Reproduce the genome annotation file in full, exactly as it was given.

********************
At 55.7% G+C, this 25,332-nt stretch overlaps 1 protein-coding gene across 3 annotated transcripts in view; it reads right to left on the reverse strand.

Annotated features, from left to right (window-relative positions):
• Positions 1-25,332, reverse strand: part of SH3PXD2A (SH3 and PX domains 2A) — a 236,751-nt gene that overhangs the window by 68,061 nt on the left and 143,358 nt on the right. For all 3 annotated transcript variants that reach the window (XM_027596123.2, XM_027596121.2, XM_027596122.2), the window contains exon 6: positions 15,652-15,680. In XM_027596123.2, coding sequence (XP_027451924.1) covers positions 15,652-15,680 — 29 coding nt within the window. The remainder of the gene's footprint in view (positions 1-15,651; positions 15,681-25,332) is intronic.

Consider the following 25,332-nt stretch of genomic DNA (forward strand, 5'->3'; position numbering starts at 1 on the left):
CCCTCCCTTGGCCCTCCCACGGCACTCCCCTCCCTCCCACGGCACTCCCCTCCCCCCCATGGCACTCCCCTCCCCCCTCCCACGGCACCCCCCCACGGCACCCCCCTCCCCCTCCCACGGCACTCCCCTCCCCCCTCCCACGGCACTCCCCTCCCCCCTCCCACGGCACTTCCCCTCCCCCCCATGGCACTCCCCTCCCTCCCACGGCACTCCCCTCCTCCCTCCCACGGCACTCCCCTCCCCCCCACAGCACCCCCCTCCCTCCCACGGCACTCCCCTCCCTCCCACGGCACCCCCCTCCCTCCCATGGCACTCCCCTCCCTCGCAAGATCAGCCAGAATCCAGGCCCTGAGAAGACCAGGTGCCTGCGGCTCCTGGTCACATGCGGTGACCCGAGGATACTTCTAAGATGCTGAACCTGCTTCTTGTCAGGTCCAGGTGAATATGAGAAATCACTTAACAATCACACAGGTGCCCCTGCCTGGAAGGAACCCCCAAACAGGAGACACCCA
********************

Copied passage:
At 55.7% G+C, this 25,332-nt stretch overlaps 1 protein-coding gene across 3 annotated transcripts in view; it reads right to left on the reverse strand.

Annotated features, from left to right (window-relative positions):
• Positions 1-25,332, reverse strand: part of SH3PXD2A (SH3 and PX domains 2A) — a 236,751-nt gene that overhangs the window by 68,061 nt on the left and 143,358 nt on the right. For all 3 annotated transcript variants that reach the window (XM_027596123.2, XM_027596121.2, XM_027596122.2), the window contains exon 6: positions 15,652-15,680. In XM_027596123.2, coding sequence (XP_027451924.1) covers positions 15,652-15,680 — 29 coding nt within the window. The remainder of the gene's footprint in view (positions 1-15,651; positions 15,681-25,332) is intronic.

Consider the following 25,332-nt stretch of genomic DNA (forward strand, 5'->3'; position numbering starts at 1 on the left):
CCCTCCCTTGGCCCTCCCACGGCACTCCCCTCCCTCCCACGGCACTCCCCTCCCCCCCATGGCACTCCCCTCCCCCCTCCCACGGCACCCCCCCACGGCACCCCCCTCCCCCTCCCACGGCACTCCCCTCCCCCCTCCCACGGCACTCCCCTCCCCCCTCCCACGGCACTTCCCCTCCCCCCCATGGCACTCCCCTCCCTCCCACGGCACTCCCCTCCTCCCTCCCACGGCACTCCCCTCCCCCCCACAGCACCCCCCTCCCTCCCACGGCACTCCCCTCCCTCCCACGGCACCCCCCTCCCTCCCATGGCACTCCCCTCCCTCGCAAGATCAGCCAGAATCCAGGCCCTGAGAAGACCAGGTGCCTGCGGCTCCTGGTCACATGCGGTGACCCGAGGATACTTCTAAGATGCTGAACCTGCTTCTTGTCAGGTCCAGGTGAATATGAGAAATCACTTAACAATCACACAGGTGCCCCTGCCTGGAAGGAACCCCCAAACAGGAGACACCCA